Yes, there are golfers that are more than happy to take down every bit of information they scrounge up on the internet and put it into play during their next round. Others though, might proceed with a little bit more caution than that in their ventures. More often than not, that person wants to see proof of concept before they buy in to whatever it is they're watching or reading.
Flashback to May 1, 2017 when I posted a video about how I am mapping greens prior to a tournament. If you haven't seen it already, get caught up HERE. A lot of people really liked having some direction for what to look for on a green during a practice round. Others suggested that it was too much to think about when preparing. Those people probably wanted proof of concept. Well, here we are taking a look under the hood and delivering that proof.
Last week, I spent some time with Nick Delio, one of our long time clients here at Don Parsons Golf Instruction where I'm based. (Give @donparsonsgolf a follow on IG while you're at it). To prepare for US Open Local Qualifying at Fort Washington Golf Club in Fresno, CA, we briefly charted the greens during our late afternoon practice round. That even allowed us to take a look at some of the hole locations for the tournament round the following day. I rewrote holes 16 and 18 for this post so everyone could follow along a bit more easily in these two videos outlining what we noted on each hole, what was important, and why.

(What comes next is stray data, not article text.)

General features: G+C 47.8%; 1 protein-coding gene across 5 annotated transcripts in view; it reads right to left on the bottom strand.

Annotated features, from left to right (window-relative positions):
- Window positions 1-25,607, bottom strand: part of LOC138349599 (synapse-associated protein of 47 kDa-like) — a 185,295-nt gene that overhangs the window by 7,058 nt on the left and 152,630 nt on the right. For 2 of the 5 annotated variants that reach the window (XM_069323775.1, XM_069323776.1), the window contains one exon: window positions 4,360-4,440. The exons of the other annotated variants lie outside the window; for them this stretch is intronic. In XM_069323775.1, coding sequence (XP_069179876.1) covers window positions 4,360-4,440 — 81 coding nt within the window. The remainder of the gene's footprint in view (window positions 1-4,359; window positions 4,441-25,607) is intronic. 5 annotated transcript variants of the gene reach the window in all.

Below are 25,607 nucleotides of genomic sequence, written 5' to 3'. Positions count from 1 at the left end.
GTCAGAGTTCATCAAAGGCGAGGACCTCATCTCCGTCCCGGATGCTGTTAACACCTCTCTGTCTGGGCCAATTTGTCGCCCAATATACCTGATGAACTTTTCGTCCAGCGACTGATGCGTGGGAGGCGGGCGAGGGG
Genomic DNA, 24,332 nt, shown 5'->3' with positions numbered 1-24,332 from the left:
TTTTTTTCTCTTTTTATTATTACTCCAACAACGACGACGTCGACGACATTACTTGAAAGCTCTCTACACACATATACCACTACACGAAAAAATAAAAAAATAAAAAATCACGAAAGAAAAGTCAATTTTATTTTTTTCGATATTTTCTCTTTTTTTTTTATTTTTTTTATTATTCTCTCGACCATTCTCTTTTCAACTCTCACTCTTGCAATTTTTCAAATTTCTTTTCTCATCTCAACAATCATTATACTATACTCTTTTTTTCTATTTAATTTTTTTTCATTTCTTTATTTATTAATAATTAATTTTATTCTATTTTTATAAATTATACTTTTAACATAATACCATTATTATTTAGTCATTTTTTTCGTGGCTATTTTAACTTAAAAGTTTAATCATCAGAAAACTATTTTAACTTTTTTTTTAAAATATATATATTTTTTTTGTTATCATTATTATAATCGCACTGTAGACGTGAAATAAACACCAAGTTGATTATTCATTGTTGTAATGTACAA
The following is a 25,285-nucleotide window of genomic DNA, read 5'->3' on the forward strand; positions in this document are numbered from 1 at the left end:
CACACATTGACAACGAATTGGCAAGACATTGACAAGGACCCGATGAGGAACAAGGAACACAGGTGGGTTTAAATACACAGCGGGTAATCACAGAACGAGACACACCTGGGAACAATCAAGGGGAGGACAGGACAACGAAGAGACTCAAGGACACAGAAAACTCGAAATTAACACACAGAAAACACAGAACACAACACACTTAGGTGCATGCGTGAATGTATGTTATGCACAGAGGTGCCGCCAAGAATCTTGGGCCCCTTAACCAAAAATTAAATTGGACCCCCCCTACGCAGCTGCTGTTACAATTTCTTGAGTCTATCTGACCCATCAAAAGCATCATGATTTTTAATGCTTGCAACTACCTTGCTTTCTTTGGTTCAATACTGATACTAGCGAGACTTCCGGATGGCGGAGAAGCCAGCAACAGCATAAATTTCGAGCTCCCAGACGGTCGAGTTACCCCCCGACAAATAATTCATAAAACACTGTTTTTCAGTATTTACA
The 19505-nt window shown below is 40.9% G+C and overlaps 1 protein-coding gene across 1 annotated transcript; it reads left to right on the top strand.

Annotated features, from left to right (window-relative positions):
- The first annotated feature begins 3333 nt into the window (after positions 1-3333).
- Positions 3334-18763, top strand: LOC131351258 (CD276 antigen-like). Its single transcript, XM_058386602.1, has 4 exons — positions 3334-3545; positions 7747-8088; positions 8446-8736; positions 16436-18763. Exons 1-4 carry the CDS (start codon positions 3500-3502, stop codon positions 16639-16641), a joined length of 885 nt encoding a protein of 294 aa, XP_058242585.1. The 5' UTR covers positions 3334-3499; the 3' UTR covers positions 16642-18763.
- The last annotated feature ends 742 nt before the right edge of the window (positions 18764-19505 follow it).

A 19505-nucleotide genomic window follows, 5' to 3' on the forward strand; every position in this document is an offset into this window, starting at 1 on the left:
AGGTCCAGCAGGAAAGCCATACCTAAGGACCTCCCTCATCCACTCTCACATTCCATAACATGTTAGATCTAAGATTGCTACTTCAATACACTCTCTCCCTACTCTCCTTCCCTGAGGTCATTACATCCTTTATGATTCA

So what does this do for you? As a tournament golfer, you're going to want to have every advantage possible while you're out there. Despite having a pin sheet, you're going to want to know, not guess, if a pin is on top of a shelf, or just in front of a ridge. If you're fortunate enough to have the hole locations, you're going to want to have a pretty good handle on what the percent slopes are around those pins.
It's the little advantages that can be the difference between punching your ticket to the next round, qualifying for the big event, or bringing home the trophy. Consider this post a look under the hood at how I work and the proof if you don't think this stuff matters.
Congratulations Nick on qualifying for US Open Sectionals!